The Goldwater Institute says its concerns in the matter of the sale of the Phoenix Coyotes have not been allayed and they still intend to file suit should the City of Glendale go forward in its arrangement with potential franchise buyer Matthew Hulsizer.
It is not known what effect this latest news in the 23-month saga of the Coyotes will have on the sale.
Here is Goldwater’s statement:
Late Friday afternoon, potential buyer of the Phoenix Coyotes Matthew Hulsizer delivered a letter to the Goldwater Institute stating, "Arizona Hockey is willing to modify the lease agreement with Glendale to guaranty [sic] to the city that they [sic] will receive direct revenues from the Coyotes, Arena and parking that have a value to day [sic] of at least $75 million. If the cumulative direct revenues received from the Coyotes, Arena and parking are that amount, than [sic] the shortfall will be the liability of Arizona Hockey Holdings." No further details were presented.
"The offer recognizes the significant risk to taxpayers under the current deal and to that extent is a positive development," said Goldwater Institute president Darcy Olsen. "Regrettably, however, the proposal fails to remedy the core legal violation at issue, leaving the expensive taxpayer gamble intact."
The Arizona Republic reports that the bonds offered by the city of Glendale for Mr. Hulsizer will ultimately cost taxpayers $250-340 million. That figure includes the initial bond offering of $100 million the city plans to issue to help Mr. Hulsizer buy the team, as well as projected interest on that bond. Additionally the city is obligated to pay Mr. Hulsizer $97 million for arena management over 5 years.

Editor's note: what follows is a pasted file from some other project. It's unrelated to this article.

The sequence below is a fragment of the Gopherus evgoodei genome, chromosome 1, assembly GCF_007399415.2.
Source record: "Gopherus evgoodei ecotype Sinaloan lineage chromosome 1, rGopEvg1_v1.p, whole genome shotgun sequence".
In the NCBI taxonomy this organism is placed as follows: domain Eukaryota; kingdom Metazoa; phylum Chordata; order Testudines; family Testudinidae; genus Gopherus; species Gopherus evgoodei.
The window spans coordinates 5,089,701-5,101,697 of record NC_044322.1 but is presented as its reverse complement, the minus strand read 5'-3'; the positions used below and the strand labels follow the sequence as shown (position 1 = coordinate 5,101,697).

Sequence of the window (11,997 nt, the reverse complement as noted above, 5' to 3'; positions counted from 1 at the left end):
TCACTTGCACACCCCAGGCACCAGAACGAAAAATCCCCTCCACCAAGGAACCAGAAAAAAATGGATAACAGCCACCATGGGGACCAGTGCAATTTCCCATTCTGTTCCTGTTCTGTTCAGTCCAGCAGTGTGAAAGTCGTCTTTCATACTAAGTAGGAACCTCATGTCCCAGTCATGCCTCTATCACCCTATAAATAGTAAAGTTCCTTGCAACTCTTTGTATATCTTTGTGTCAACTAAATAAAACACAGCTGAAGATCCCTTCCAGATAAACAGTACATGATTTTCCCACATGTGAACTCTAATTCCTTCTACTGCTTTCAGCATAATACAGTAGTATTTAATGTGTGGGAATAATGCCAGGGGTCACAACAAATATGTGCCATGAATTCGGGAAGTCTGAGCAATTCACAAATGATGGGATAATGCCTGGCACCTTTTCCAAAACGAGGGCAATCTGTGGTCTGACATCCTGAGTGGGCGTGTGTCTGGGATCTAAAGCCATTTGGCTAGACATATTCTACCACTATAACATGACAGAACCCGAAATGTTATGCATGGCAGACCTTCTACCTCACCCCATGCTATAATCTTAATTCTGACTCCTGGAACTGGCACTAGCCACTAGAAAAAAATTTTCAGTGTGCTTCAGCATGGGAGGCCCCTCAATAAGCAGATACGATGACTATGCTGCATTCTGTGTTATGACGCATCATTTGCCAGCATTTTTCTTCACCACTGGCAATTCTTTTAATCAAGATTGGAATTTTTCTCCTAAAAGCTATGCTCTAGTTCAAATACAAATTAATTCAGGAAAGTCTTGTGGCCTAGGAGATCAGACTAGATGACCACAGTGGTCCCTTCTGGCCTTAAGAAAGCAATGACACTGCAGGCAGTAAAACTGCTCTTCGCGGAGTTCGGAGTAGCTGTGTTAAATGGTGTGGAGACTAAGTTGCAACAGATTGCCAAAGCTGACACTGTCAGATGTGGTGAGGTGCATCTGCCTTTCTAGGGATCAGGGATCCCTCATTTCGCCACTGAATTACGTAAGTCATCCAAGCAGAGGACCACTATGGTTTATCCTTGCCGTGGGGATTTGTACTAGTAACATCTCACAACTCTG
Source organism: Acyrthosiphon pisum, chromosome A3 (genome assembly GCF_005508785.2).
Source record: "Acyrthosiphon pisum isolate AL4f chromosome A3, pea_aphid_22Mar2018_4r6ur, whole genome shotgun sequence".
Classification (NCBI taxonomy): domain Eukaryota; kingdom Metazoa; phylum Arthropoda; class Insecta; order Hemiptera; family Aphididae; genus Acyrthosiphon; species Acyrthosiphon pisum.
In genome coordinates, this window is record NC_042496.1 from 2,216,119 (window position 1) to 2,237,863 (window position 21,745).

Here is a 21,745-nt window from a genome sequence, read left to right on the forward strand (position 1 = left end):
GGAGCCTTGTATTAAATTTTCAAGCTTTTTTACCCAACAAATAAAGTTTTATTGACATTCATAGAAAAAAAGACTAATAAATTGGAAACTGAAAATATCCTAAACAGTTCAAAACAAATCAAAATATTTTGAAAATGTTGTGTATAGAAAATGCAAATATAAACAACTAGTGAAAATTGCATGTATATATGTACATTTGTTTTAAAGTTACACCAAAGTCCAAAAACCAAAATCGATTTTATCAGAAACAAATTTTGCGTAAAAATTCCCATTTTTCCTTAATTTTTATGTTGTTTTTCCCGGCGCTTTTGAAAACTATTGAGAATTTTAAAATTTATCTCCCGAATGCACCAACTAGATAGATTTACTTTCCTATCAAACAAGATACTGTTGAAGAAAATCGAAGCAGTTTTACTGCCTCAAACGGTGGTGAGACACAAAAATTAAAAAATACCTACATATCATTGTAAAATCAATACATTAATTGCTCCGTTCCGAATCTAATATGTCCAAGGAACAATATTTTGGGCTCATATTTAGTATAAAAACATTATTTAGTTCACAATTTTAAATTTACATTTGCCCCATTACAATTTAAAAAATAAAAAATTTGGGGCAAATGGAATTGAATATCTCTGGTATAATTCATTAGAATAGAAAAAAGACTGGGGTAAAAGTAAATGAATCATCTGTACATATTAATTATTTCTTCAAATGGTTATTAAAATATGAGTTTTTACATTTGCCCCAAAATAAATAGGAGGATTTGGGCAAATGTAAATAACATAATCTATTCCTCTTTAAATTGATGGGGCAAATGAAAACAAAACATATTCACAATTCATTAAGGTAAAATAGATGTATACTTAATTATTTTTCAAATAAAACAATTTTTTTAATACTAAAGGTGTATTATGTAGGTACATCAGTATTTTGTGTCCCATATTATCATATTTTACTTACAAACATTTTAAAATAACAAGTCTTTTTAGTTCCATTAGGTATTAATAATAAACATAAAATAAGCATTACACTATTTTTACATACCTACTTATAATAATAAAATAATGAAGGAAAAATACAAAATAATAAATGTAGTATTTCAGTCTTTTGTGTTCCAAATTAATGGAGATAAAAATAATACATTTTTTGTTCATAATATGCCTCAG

Mr. Hulsizer apparently is promising only that revenues from all sources—such as arena events, rental payments, parking revenues—will total at least $75 million over 30 years and that he would make up any shortfall up to that amount. That would still leave taxpayers on the hook for as much as $362 million, which Mr. Hulsizer is not guaranteeing.
Glendale taxpayers have been given no protection against a future team bankruptcy. If the team goes bankrupt again, taxpayers will assume the full cost of bond repayment—this is on top of what taxpayers are already paying for the construction of Jobing.com Arena. Any restructured deal should legally protect taxpayers from liability for the bond repayment if the team fails again.
Arizona’s Constitution categorically prohibits the use of public debt to finance private businesses. Glendale justifies public borrowing on the grounds that the city is acquiring valuable consideration in the form of parking rights. However, the city may already own a significant portion of those rights, and the team does not presently have the legal right to sell the rest. If so, the city essentially is "selling" parking revenue rights to itself, which would be a clear violation of the Gift Clause. The new proposal does not address this.
"We hope Glendale will put a deal on the table that doesn’t expose taxpayers to unnecessary risk," said Darcy Olsen, president of the Goldwater Institute. In an email to the Institute, Mr. Hulsizer wrote, "I don’t need the City’s credit to buy the team." The Goldwater Institute has recommended that Mr. Hulsizer use his resources to buy the team and hold taxpayers harmless. In a less than perfect compromise, Mr. Hulsizer could also protect taxpayers by personally guaranteeing the full repayment amount of the bonds.
Mr. Hulsizer also says he is relieving Glendale of its obligation to pay the National Hockey League $25 million for team losses over the last year. It is not clear whether Mr. Hulsizer would actually repay the obligation, or whether the NHL would be forgiving the debt, thus costing Mr. Hulsizer nothing.
The City of Glendale continues to ignore multiple requests from the Goldwater Institute to disclose public information related to the funding source of the $25 million and the documentation supporting the proposed arena management fees.